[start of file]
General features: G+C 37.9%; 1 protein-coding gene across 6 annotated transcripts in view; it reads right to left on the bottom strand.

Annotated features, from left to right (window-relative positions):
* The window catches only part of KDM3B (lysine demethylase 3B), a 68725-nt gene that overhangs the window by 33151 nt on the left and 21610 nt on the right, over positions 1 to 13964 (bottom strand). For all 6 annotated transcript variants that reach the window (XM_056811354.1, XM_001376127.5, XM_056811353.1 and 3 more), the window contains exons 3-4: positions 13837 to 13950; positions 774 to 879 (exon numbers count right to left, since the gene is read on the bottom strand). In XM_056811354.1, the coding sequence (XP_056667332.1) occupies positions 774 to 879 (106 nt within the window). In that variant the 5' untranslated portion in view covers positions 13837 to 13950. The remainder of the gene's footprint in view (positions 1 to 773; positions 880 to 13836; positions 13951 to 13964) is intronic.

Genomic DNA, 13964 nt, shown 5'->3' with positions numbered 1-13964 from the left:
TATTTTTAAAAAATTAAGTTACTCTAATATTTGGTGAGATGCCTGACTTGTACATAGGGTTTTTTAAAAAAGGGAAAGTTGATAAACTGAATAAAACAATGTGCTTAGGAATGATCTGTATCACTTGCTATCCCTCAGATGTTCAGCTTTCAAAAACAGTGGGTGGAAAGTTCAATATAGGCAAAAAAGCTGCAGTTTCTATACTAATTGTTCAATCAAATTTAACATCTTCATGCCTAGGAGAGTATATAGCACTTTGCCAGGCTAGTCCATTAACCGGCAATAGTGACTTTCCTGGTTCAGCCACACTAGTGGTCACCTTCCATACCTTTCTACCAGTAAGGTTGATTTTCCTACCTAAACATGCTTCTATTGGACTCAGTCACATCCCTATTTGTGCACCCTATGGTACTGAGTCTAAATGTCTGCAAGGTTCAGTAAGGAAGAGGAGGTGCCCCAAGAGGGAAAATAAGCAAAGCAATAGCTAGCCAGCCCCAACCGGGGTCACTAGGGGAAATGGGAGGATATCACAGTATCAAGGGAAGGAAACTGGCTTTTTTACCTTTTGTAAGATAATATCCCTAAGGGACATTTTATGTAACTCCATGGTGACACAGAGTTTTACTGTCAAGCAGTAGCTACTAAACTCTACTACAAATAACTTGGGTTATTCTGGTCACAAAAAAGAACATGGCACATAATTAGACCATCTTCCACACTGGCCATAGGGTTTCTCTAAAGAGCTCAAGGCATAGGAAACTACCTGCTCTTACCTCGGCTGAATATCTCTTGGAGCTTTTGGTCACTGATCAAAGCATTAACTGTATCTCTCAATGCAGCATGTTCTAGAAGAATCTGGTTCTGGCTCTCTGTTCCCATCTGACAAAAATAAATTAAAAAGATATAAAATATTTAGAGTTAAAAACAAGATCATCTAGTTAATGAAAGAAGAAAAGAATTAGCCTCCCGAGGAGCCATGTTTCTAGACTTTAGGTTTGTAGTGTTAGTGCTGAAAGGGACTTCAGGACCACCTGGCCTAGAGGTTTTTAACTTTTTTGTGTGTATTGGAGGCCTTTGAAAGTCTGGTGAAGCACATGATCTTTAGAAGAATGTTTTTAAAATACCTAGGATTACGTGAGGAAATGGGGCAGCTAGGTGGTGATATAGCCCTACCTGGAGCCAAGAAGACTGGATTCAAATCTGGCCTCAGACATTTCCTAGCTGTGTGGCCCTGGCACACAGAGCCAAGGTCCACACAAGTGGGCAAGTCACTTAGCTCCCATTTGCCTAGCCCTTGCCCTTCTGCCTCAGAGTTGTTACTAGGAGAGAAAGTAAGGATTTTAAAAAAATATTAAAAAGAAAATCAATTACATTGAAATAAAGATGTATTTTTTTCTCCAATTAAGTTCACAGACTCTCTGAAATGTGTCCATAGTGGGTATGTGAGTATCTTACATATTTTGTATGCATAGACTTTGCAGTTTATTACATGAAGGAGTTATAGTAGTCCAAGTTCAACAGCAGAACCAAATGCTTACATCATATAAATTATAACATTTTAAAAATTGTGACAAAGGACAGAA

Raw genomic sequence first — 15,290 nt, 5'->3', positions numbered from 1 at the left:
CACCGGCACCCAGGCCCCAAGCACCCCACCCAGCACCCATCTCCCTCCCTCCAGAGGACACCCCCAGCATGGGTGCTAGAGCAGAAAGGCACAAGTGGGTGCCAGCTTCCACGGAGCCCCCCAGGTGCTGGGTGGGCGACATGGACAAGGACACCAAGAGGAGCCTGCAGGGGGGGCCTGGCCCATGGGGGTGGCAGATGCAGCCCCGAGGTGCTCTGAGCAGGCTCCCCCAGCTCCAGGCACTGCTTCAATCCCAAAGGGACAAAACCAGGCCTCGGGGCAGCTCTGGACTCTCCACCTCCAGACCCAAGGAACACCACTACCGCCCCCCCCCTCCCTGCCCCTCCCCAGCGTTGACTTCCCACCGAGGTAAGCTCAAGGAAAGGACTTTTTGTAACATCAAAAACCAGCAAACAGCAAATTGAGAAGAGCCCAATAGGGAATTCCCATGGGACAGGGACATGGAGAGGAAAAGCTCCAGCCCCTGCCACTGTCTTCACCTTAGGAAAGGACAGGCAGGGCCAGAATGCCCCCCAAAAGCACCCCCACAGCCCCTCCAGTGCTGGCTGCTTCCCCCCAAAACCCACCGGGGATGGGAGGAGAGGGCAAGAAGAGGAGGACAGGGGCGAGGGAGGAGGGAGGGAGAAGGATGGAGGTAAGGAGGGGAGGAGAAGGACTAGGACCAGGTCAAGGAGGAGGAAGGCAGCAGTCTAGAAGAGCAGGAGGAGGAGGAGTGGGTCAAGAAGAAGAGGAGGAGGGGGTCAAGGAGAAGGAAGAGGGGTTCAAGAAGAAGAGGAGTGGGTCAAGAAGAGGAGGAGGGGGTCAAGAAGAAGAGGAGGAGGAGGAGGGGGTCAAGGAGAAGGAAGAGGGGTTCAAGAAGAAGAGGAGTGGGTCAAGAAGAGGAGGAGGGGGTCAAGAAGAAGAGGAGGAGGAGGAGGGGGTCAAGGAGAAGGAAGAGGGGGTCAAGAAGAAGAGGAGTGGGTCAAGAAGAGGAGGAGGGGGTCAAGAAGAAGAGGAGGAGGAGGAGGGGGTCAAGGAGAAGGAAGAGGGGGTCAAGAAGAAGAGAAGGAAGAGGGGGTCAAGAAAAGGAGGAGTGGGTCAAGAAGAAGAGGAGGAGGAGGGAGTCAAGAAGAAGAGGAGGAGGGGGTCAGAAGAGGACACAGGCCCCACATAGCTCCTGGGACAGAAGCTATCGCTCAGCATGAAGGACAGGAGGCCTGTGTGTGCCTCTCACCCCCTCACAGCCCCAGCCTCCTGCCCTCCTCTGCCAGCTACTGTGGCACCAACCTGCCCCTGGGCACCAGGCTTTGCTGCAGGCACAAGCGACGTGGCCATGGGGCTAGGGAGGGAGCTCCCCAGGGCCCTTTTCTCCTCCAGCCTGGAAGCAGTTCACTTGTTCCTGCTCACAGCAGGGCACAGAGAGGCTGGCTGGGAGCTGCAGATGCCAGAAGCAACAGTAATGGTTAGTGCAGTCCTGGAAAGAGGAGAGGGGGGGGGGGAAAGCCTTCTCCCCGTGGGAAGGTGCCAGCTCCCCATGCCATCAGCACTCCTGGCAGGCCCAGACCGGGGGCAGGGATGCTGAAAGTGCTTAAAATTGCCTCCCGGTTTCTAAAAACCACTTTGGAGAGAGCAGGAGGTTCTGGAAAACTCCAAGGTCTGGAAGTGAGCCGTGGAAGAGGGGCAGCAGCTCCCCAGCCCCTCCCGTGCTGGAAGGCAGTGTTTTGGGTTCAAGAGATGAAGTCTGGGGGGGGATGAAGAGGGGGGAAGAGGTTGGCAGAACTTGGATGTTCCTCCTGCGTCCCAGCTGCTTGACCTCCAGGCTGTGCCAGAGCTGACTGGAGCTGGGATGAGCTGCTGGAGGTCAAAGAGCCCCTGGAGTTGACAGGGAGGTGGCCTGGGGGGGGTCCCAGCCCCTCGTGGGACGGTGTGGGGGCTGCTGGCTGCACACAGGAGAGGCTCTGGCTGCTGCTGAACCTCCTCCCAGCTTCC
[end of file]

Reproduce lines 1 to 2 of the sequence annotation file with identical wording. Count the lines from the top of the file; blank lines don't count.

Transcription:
General features: G+C 37.9%; 1 protein-coding gene across 6 annotated transcripts in view; it reads right to left on the bottom strand.

Annotated features, from left to right (window-relative positions):